I have to say that I didn't really enjoy this book at all. I didn't find the general depiction of the New York art world at all appealing, and the specific depictions of Bill's art were tedious and far too lengthy. And I didn't really care about or believe in any of the characters. Bill in particular is supposed to be a charismatic character ('Bill had glamour - that mysterious quality of attraction that seduces strangers' and when Leo was introduced to him he 'felt like a dwarf who had just been introduced to a giant'), but I certainly didn't think that this magnetism was conveyed to the reader. As the book develops it seems to develop more of the characteristics of a psychological thriller, raising certain expectations about how the rest of the book will develop, but then seems to lose these again so the expectations are dashed.

I would probably not have finished this book if it hadn't been my next RL book club choice. To be honest I'd doubt if I'd have got beyond page 10 or so. ( )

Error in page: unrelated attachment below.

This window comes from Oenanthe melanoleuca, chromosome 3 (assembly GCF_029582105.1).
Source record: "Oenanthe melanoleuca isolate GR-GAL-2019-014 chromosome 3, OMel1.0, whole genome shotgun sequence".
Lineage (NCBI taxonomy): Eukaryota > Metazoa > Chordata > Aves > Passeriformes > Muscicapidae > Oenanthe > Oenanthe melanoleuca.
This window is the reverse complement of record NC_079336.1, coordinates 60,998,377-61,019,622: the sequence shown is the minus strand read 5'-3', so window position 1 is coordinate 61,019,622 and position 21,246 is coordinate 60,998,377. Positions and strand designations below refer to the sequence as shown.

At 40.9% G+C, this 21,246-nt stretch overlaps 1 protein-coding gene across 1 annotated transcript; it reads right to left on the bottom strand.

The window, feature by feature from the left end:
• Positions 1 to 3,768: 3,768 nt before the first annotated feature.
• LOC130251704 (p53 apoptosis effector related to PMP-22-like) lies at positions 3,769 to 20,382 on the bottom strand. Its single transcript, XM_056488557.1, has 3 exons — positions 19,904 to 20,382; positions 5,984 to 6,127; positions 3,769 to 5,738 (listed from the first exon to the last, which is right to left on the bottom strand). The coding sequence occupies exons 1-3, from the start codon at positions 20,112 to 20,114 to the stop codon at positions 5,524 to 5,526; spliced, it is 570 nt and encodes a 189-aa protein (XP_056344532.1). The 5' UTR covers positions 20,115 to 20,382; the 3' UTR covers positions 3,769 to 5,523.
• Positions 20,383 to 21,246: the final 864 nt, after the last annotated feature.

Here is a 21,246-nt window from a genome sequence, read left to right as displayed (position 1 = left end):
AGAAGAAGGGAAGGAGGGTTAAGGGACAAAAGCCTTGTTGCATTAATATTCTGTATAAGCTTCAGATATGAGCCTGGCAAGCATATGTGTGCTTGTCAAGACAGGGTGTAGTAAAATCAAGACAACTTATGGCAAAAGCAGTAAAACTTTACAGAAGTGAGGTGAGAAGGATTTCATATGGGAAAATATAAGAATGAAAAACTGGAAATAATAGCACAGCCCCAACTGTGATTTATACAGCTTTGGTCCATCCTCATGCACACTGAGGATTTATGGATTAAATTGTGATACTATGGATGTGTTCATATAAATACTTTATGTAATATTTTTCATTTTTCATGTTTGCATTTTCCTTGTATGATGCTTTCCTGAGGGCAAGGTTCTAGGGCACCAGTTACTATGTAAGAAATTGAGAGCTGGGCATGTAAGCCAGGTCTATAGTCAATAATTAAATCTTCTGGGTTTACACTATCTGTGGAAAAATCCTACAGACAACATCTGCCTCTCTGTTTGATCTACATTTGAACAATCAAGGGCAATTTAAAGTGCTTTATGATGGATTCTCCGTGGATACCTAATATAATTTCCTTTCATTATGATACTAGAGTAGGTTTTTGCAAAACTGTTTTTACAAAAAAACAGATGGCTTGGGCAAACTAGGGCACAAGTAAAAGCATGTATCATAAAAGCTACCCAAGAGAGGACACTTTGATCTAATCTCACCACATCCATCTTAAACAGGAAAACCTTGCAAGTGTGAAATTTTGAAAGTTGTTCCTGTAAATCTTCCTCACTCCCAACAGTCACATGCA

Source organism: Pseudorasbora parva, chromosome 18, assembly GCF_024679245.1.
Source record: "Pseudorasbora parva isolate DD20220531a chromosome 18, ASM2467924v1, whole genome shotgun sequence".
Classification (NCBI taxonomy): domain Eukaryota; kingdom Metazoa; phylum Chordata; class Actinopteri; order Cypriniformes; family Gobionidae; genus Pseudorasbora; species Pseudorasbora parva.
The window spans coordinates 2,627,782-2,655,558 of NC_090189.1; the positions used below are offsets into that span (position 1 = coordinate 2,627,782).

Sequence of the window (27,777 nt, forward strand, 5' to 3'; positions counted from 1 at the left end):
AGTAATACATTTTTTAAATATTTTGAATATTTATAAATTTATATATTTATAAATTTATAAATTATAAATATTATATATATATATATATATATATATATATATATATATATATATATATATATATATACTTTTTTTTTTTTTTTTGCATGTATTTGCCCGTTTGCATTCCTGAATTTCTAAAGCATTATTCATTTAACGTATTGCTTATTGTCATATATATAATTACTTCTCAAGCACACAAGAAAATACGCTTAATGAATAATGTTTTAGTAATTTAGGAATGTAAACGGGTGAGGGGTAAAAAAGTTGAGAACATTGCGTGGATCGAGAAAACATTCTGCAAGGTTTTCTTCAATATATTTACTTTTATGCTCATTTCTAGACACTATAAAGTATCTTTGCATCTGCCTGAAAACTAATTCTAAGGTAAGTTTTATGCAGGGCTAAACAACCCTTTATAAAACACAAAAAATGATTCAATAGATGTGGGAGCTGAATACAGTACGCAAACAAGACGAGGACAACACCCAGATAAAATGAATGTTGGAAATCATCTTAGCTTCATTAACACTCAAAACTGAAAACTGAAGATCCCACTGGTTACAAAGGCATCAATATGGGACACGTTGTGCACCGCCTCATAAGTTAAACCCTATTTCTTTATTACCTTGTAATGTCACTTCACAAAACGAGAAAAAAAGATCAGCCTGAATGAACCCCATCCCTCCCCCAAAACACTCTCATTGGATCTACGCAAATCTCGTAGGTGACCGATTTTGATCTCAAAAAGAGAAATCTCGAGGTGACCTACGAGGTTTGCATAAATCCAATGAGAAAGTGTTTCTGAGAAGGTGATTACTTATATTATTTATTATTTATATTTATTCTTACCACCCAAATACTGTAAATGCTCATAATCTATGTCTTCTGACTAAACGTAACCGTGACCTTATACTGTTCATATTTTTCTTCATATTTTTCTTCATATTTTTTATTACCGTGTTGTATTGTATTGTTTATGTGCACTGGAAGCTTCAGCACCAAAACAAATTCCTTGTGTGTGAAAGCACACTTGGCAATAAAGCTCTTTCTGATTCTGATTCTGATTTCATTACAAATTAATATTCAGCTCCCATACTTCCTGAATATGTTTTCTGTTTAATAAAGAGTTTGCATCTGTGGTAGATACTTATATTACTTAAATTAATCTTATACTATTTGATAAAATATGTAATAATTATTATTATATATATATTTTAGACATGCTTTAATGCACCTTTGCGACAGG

3 vote SandDune | Oct 3, 2014 |
As fine a book as I have ever read. Beautifully written with intriguing characters and a solid, slice of life storyline. ( )
  DougJ110 | May 8, 2014 |
Argh...another book I thought I'd like a lot more than I did. First, I thought it was too many things at once: exploration of visual art and its meaning + psychological thriller + intellectual literary fiction. I found the portions that dealt with the underbelly of the 90s rave scene to be the weakest and the least connected to the rest of the book.

I also felt like the narrative voice was slightly off, in that Leo was not believable to me as a man. I felt like I could tell he was being written by a woman.

My last complaint is that there was so much focus on exactly how the paintings looked. Books are not a visual medium, and I thought it was a bit of a waste spending that many pages describing how the pictures looked Just So. Maybe this comment reveals that I just didn't get the point, I don't know. ( )
  thatotter | Feb 4, 2014 |
Tried to read this on the recommendation of a friend..... got at lest half way but found it way too depressing, didn't finish. ( )